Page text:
SPAA 2012: Can crowdfunding work?
The effectiveness of crowdfunding as a way to source revenue for projects came under debate at the 2012 SPAA conference.
In panel titled “Fattening the Cow; Morsel by Morsel”, producer Cathy Overett of Cathartic Pictures spoke of her own success using the method for international feature Iron Sky.
“Iron Sky ended up being a $10 million film and we raised $1.2 million through crowdfunding and crowd investing,” she said.
The method has become increasingly popular since the success of Australia’s first crowdfunding platform, Pozible, which has seen creative entrepreneurs raise more than $5 million.
One of those was producer Angie Fielder of Aquarius Films, who was able to raise $75,000 in six weeks for the upcoming feature The Second Coming.
Both producers listed different factors as key to their success.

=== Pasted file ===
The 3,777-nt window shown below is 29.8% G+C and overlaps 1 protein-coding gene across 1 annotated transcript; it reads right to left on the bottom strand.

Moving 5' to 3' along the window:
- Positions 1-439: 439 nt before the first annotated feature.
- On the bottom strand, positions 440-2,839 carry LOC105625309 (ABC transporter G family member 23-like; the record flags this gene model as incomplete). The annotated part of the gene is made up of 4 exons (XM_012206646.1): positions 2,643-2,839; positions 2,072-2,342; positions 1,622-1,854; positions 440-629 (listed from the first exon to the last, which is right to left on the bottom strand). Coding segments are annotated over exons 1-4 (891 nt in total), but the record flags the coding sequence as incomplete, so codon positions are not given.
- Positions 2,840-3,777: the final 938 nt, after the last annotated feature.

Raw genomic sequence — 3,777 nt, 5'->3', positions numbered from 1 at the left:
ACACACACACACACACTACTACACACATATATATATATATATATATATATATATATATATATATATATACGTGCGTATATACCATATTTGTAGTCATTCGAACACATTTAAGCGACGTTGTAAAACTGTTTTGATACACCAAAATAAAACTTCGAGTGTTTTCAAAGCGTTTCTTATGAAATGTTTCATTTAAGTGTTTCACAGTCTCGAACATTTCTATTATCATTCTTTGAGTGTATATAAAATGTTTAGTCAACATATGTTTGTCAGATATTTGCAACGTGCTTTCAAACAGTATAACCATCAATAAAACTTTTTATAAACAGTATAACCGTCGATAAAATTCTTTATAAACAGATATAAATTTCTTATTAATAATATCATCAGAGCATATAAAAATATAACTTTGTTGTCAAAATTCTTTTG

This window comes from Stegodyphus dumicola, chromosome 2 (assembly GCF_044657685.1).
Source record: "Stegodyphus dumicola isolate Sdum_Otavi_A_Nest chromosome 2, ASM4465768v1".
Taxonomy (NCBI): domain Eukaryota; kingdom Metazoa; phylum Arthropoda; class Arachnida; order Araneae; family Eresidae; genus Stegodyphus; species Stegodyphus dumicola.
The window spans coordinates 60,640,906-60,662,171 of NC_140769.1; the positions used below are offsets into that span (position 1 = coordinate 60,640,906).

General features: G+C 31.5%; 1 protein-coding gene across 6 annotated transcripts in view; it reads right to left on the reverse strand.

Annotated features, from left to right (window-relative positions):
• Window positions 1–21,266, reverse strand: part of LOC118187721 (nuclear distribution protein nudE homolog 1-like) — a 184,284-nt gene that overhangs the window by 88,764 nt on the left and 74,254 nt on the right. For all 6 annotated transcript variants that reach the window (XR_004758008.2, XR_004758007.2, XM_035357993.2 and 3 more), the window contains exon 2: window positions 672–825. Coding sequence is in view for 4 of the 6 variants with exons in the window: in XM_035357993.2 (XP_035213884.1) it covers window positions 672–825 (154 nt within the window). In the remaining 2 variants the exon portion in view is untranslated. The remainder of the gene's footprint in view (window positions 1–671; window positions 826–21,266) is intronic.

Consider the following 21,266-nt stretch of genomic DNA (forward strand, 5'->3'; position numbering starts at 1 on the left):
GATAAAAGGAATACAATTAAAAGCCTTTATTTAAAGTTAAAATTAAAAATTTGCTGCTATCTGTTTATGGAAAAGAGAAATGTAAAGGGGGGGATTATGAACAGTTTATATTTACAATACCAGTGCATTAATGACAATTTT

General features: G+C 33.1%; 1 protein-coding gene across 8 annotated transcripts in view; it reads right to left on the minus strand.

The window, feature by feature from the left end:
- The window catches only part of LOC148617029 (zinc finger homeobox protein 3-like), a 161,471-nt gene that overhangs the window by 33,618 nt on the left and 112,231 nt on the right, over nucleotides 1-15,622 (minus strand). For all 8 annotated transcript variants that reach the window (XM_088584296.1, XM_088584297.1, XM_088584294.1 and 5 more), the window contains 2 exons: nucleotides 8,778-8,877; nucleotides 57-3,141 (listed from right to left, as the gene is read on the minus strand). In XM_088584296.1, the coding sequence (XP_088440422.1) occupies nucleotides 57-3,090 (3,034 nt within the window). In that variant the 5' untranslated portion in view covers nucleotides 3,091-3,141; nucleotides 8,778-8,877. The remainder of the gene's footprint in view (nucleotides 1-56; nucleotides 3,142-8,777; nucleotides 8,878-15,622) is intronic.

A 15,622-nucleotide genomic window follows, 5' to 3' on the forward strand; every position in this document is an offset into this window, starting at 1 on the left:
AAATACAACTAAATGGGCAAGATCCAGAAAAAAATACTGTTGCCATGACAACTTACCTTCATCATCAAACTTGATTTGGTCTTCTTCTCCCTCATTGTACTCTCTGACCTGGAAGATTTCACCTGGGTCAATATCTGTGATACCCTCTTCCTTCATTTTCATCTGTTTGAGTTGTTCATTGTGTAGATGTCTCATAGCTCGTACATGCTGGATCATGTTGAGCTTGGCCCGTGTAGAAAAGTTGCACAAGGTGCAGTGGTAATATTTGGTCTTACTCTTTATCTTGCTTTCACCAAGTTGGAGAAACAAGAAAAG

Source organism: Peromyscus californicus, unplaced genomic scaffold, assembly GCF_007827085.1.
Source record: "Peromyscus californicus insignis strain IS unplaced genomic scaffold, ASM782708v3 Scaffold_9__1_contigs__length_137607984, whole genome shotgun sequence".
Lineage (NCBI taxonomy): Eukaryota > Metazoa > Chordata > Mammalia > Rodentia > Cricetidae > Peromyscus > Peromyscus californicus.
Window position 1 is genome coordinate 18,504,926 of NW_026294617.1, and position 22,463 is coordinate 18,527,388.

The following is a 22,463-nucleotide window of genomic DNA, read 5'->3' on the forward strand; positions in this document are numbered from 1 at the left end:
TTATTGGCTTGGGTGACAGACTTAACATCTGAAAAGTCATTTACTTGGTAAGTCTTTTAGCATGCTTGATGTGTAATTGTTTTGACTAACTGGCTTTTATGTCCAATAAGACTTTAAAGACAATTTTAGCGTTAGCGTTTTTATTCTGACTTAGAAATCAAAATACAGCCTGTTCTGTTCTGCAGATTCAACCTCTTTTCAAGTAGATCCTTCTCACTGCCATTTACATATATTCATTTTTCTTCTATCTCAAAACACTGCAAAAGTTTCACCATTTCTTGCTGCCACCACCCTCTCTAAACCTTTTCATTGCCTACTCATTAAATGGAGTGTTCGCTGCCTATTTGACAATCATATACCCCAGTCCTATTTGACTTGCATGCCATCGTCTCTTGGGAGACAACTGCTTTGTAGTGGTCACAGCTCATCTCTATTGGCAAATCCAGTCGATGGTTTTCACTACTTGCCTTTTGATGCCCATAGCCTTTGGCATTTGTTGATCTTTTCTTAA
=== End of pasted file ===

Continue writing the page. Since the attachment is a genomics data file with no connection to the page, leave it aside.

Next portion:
For Overett, a pre-existing fan base was an incremental factor in the process, while Fielder said a genre hook enabled her to connect to potential fans online.
“I guess we pretty quickly realised the film is a genre film. It’s an apocalyptic film noir and we realised that whole genre hook was something really good we could use for the whole online connection,” she said.
However, as a relatively new process, the longevity of crowdfunding as a revenue sourcing method is unknown.
It is also unlikely to generate enough finance to fund an entire feature film, forcing filmmakers to seek finance via more traditional methods.
Pozible head of marketing and communications, Anna Whitelaw, said a popular way to approach crowdfunding is to campaign for particular aspects of the project.
“A lot of people do crowdfunding for exactly that … [they say] we need to buy the rights to the music, or we need this much money to do the marketing and distribution.”